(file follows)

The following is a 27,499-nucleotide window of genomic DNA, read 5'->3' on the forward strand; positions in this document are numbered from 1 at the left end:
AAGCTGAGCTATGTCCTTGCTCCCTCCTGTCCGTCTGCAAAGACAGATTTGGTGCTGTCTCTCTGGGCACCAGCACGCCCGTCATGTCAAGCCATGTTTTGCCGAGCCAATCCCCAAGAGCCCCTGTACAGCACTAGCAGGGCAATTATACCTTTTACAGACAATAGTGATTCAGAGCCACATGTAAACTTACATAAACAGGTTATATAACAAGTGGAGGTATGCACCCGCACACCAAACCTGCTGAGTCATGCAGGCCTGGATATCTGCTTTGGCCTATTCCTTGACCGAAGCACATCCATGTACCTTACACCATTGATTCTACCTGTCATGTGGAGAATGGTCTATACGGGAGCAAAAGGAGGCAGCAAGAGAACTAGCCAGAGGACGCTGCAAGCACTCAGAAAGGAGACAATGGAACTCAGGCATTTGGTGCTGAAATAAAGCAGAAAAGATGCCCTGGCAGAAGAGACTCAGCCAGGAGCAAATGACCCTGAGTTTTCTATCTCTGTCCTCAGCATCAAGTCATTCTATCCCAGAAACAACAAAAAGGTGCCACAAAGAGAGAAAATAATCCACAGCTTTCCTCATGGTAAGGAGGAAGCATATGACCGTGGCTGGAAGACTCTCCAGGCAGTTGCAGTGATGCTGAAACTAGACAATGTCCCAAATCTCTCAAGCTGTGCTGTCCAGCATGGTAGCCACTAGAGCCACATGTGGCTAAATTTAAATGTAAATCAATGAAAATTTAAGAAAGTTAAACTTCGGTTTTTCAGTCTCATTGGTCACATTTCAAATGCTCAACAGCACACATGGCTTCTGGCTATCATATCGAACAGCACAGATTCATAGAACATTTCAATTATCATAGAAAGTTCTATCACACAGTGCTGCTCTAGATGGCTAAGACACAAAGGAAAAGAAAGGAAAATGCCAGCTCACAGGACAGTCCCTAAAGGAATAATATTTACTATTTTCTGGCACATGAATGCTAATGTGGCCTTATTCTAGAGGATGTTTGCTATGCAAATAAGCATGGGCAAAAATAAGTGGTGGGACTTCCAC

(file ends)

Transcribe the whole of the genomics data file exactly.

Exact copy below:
The following is a 27,499-nucleotide window of genomic DNA, read 5'->3' on the forward strand; positions in this document are numbered from 1 at the left end:
AAGCTGAGCTATGTCCTTGCTCCCTCCTGTCCGTCTGCAAAGACAGATTTGGTGCTGTCTCTCTGGGCACCAGCACGCCCGTCATGTCAAGCCATGTTTTGCCGAGCCAATCCCCAAGAGCCCCTGTACAGCACTAGCAGGGCAATTATACCTTTTACAGACAATAGTGATTCAGAGCCACATGTAAACTTACATAAACAGGTTATATAACAAGTGGAGGTATGCACCCGCACACCAAACCTGCTGAGTCATGCAGGCCTGGATATCTGCTTTGGCCTATTCCTTGACCGAAGCACATCCATGTACCTTACACCATTGATTCTACCTGTCATGTGGAGAATGGTCTATACGGGAGCAAAAGGAGGCAGCAAGAGAACTAGCCAGAGGACGCTGCAAGCACTCAGAAAGGAGACAATGGAACTCAGGCATTTGGTGCTGAAATAAAGCAGAAAAGATGCCCTGGCAGAAGAGACTCAGCCAGGAGCAAATGACCCTGAGTTTTCTATCTCTGTCCTCAGCATCAAGTCATTCTATCCCAGAAACAACAAAAAGGTGCCACAAAGAGAGAAAATAATCCACAGCTTTCCTCATGGTAAGGAGGAAGCATATGACCGTGGCTGGAAGACTCTCCAGGCAGTTGCAGTGATGCTGAAACTAGACAATGTCCCAAATCTCTCAAGCTGTGCTGTCCAGCATGGTAGCCACTAGAGCCACATGTGGCTAAATTTAAATGTAAATCAATGAAAATTTAAGAAAGTTAAACTTCGGTTTTTCAGTCTCATTGGTCACATTTCAAATGCTCAACAGCACACATGGCTTCTGGCTATCATATCGAACAGCACAGATTCATAGAACATTTCAATTATCATAGAAAGTTCTATCACACAGTGCTGCTCTAGATGGCTAAGACACAAAGGAAAAGAAAGGAAAATGCCAGCTCACAGGACAGTCCCTAAAGGAATAATATTTACTATTTTCTGGCACATGAATGCTAATGTGGCCTTATTCTAGAGGATGTTTGCTATGCAAATAAGCATGGGCAAAAATAAGTGGTGGGACTTCCAC